We found similar genetic diversities and similar genetic structures within each region in this study. In the current analysis, Nm values were greater and [F.sub.ST] values were smaller within population pairs from the same region in comparison to those found in population pairs from the 2 regions, indicating limited gene flow between the regions. Dispersal caused by humans might have contributed to these results (Mazzi & Dorn 2012; Kirk et al. 2013 a, b). Population genetics of local populations of sedentary species such as C. pomonella and G. molesta can obviously be affected by anthropogenic influences including neurotoxic pesticide spraying, regional fruit transportation, the recent spread of modern fruit culture and regional integrated production and marketing programs (Chen & Dorn 2008; Torriani et al. 2010; Mazzi & Dorn 2012). Anthropogenic influences are considered important reasons for the small genetic differentiation of C. pomonella as found in populations in France, Chile and Croatia (Franck et al. 2007; Fuentes-Contreras et al. 2008; Voudouris et al. 2012). Actually, local Chinese governments promote centralized purchasing of fruit and distribution of apple and pear cultivars that might promote gene flow and facilitate genetic exchange of G. molesta populations within regions, as is also the case for cooperatives in Italy (Torriani et al. 2010). Two populations (JJT and JYD) from the Jiuquan region were very similar in genetic diversity and showed very large [N.sub.m] values, which can be explained by the frequent fruit transportation between the 2 regions offering ample opportunity for interbreeding between the populations of the 2 sublocations.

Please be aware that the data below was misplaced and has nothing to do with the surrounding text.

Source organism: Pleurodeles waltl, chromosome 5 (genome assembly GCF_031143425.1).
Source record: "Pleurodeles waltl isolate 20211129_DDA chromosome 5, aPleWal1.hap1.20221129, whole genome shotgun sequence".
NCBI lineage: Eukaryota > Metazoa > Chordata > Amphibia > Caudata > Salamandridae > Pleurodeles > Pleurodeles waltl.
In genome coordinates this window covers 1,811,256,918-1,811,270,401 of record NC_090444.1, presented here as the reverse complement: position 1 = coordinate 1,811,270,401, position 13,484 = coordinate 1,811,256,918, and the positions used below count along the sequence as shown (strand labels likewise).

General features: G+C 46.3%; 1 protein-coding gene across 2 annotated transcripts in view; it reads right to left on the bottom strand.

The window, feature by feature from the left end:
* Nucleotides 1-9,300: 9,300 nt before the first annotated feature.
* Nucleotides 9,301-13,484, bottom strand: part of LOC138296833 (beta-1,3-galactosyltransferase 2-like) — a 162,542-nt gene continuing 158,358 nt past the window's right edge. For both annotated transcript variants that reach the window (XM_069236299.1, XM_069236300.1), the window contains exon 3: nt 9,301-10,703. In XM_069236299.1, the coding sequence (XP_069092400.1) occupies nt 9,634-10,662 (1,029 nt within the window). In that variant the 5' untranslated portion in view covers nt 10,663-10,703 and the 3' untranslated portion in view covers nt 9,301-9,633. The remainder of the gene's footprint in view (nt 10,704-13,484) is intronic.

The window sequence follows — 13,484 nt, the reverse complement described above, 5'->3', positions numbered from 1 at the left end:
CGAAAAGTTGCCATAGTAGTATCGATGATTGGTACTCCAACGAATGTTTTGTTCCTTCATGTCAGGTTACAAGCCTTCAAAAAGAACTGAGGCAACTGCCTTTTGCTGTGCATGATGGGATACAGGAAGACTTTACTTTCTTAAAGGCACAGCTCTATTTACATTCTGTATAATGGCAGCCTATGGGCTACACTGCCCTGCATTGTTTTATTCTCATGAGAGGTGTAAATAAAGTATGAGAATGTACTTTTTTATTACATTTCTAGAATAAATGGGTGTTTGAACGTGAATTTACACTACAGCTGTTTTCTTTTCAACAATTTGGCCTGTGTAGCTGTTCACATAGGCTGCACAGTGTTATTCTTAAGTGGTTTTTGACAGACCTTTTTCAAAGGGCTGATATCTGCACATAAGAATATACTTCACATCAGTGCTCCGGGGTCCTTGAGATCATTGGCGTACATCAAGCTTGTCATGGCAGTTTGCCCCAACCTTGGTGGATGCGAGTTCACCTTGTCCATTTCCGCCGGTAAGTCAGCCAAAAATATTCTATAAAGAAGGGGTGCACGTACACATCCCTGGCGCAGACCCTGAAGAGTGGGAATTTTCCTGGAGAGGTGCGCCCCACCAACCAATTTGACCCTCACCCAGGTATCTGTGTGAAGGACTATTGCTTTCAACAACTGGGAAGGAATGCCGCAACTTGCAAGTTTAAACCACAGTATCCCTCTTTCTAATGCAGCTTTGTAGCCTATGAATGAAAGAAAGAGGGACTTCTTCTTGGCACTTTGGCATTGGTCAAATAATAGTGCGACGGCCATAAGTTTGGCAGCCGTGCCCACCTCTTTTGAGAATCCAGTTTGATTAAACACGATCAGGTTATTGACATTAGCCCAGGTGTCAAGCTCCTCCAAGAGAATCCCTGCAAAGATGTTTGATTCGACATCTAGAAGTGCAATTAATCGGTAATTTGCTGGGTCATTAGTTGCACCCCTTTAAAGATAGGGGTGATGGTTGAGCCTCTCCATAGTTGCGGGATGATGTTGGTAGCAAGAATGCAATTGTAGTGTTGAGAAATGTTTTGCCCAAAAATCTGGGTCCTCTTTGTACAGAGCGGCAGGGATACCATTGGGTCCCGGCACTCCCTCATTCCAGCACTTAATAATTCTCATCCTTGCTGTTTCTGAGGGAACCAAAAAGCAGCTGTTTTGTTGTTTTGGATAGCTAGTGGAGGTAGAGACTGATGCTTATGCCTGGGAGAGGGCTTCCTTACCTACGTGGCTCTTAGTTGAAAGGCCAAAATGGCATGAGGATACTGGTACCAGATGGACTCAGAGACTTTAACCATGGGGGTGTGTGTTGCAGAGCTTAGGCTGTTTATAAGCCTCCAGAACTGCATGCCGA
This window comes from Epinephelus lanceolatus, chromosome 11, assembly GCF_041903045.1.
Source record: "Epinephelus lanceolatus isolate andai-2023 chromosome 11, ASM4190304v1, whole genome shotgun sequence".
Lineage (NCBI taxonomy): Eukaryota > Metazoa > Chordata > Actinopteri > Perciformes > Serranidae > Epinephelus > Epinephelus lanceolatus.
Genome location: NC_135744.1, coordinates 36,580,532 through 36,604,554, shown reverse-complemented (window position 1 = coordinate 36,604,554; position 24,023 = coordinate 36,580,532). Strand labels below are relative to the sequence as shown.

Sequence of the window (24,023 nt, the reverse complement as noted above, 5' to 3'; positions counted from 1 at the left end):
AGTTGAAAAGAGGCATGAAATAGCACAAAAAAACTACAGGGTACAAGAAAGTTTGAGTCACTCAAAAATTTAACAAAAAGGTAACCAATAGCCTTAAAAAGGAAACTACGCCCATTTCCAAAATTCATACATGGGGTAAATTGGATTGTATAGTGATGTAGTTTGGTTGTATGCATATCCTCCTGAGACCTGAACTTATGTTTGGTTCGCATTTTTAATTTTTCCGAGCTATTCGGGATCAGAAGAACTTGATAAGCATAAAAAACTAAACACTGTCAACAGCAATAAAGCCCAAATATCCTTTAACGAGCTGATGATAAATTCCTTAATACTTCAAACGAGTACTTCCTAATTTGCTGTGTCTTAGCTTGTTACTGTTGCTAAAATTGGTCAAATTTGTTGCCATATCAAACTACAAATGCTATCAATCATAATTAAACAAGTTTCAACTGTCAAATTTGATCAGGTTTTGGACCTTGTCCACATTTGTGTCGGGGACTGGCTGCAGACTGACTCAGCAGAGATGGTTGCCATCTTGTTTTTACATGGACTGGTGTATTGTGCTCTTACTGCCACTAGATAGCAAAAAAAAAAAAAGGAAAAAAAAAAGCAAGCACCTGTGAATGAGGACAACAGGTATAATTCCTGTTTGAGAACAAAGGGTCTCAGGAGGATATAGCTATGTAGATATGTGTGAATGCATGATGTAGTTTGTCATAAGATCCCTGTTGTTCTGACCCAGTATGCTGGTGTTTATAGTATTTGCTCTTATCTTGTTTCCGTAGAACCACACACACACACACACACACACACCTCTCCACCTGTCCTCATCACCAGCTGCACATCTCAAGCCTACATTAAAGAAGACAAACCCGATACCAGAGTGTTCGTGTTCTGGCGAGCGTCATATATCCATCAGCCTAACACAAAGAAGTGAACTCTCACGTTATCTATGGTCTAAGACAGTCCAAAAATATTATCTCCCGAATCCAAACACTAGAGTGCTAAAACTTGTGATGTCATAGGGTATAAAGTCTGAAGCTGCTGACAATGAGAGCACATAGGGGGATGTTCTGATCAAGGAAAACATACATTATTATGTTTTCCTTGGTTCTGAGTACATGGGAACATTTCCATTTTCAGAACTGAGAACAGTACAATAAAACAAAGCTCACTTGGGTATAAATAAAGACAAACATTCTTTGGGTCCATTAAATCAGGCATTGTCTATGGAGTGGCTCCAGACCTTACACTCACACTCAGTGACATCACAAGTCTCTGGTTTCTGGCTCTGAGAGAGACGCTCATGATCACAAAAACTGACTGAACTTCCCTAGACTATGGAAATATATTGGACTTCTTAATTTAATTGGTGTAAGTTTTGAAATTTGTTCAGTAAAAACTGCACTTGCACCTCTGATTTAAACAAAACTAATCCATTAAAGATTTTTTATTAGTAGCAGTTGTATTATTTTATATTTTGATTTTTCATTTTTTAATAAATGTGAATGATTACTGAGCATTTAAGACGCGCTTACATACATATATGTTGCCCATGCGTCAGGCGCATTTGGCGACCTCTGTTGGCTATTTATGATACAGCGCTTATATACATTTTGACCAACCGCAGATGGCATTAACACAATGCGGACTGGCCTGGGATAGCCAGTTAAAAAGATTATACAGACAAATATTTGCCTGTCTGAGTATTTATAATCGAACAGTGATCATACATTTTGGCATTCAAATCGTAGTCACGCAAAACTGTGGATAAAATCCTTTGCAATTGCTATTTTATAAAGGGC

The SIT has been successfully used to suppress C. pomonella in the fruit growing Okanagan Valley of British Columbia in Canada (Klassen 2005; Bloem et al. 2007b; Vreysen et al. 2010). The Hexi Corridor is considered an important natural barrier that prevents the codling moth from invading into the more southerly major fruit growing areas of China. Our results show that gene flow between the 2 investigated regions is limited, which creates the possibility of developing and implementing a sequential eradication strategy for the sustainable removal of the codling moth populations in the 2 regions. The use of the SIT is considered a possibility for use in an AW-IPM strategy in view of the absence of mating barriers between codling moth populations worldwide (Taret et al. 2010; Liu et al. 2012; Li 2013).